Have you scrimped and saved to put money into your modest portfolio for retirement?

Well, then this week you got some bad news.

No, not that recession so ardently desired by the left.

The bad news is that CEOs of a lot of major companies on which millions of American are depending for retirement had a new message for shareholders.

These CEOs in effect said to shareholders, “We’re just not that into you.”

I refer to Monday’s statement from the Business Roundtable.

“Business Roundtable Redefines the Purpose of a Corporation to Promote ‘An Economy That Serves All Americans,’” according to a press release from the organization. It adds: “Updated Statement Moves Away from Shareholder Primacy, Includes Commitment to All Stakeholders.”

Moving away from shareholder primacy? What about your retirement, right?

We want corporations to be good citizens but we thought that helping people prepare financially for retirement was doing just that.  

The Editorial Board of the Wall Street Journal notes:

And sure enough, the 300-word “Statement on the Purpose of a Corporation” doesn’t get around to mentioning “shareholders” until the second-to-last paragraph. The statement instead stresses “a fundamental commitment to all of our stakeholders,” which it defines in listed order as customers, employees, suppliers and “the communities in which we work.”

Shareholders ride the caboose in this new code of corporate purpose.

At a practical level this is largely symbolic, at least for now. To be successful, any company must serve its customers, adequately reward its employees, cultivate the loyalty of suppliers, and maintain good relations with the communities where it operates. At the Business Roundtable’s level of high-toned generality, who could disagree?

The Editorial Board also sees “a whiff of pre-emption” in the statement. The Journal thinks the CEOs are fooling themselves if they think this will work:

They see socialism on the rise, with Senator Elizabeth Warren proposing to redefine corporate governance in law with explicit direction to serve “stakeholders.” Her goal is to redirect corporate capital to serve political goals favored by unions, environmentalists and trial lawyers. The CEOs no doubt want to get out in front of this by showing what splendid corporate citizens they are.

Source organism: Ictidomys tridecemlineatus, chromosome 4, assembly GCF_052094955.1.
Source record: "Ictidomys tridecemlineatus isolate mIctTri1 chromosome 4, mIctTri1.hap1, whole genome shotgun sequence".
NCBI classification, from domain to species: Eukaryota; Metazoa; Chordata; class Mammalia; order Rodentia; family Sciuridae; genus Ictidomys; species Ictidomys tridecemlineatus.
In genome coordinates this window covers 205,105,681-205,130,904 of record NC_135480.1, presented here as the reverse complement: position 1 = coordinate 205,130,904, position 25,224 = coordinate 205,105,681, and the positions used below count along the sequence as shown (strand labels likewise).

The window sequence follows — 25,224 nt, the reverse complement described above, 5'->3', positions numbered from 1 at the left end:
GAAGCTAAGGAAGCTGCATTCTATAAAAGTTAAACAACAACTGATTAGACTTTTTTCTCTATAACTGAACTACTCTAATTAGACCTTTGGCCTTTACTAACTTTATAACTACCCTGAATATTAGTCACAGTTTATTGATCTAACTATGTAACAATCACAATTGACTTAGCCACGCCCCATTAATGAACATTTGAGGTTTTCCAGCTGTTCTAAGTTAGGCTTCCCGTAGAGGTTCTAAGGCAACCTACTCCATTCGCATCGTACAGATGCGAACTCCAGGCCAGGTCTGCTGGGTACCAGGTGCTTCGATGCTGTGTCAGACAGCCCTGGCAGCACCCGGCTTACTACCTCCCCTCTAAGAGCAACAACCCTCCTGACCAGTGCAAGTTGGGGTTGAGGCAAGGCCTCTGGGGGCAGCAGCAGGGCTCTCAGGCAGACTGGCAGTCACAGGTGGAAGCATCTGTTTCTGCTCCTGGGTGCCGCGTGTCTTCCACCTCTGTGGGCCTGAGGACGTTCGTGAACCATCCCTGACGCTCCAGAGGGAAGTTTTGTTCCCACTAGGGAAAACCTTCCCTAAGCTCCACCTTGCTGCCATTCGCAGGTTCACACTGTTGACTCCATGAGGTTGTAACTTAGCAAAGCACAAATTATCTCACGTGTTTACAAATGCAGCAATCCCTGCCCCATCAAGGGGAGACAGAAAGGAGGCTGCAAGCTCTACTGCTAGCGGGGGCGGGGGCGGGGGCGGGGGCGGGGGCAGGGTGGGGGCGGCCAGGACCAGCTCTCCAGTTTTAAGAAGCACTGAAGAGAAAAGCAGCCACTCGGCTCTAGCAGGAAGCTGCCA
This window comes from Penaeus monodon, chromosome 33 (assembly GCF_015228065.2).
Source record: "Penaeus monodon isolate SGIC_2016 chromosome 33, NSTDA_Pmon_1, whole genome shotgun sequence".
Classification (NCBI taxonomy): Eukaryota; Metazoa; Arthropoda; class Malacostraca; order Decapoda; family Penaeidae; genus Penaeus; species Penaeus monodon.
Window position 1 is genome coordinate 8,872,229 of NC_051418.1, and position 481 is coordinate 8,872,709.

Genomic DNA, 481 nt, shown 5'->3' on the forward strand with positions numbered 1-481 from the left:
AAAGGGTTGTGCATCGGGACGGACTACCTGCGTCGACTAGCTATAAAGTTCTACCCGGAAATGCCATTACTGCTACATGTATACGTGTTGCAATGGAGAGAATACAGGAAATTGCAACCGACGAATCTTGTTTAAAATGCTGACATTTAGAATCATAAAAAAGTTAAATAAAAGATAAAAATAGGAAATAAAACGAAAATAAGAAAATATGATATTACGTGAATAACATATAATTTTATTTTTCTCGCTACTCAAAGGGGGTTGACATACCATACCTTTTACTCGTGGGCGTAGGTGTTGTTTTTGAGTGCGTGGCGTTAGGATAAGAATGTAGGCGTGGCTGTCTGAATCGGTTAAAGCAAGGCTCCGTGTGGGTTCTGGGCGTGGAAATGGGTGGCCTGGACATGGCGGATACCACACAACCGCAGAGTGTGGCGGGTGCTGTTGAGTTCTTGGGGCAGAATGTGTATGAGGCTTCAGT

Yet these CEOs are fooling themselves if they think this new rhetoric will buy off Ms. Warren and the socialist left. It may even embolden them by implying that corporate rules that require a focus on achieving value for shareholders are somehow morally insufficient. The Roundtable CEOs may be selling Ms. Warren the political rope to hang them.

Politics aside, the moral and practical superiority of the stakeholder model is hardly clear. CEOs are themselves employees hired by directors who are supposed to be stewards of the capital that shareholders have invested. One virtue of the shareholder model is that it focuses the corporate mission on measurable financial results.

An ill-defined stakeholder model can quickly become a license for CEOs to waste capital on projects that might make them local or political heroes but ill-serve those same stakeholders if the business falters. Students of corporate governance have devoted years to analyzing the “agency problem” of holding CEOs accountable to the business owners. So-called activist investors who challenge underperforming managers are one market response.

Virtue signaling is not going to help the secretary who has put her money and faith in a company whose stock she has bought over years.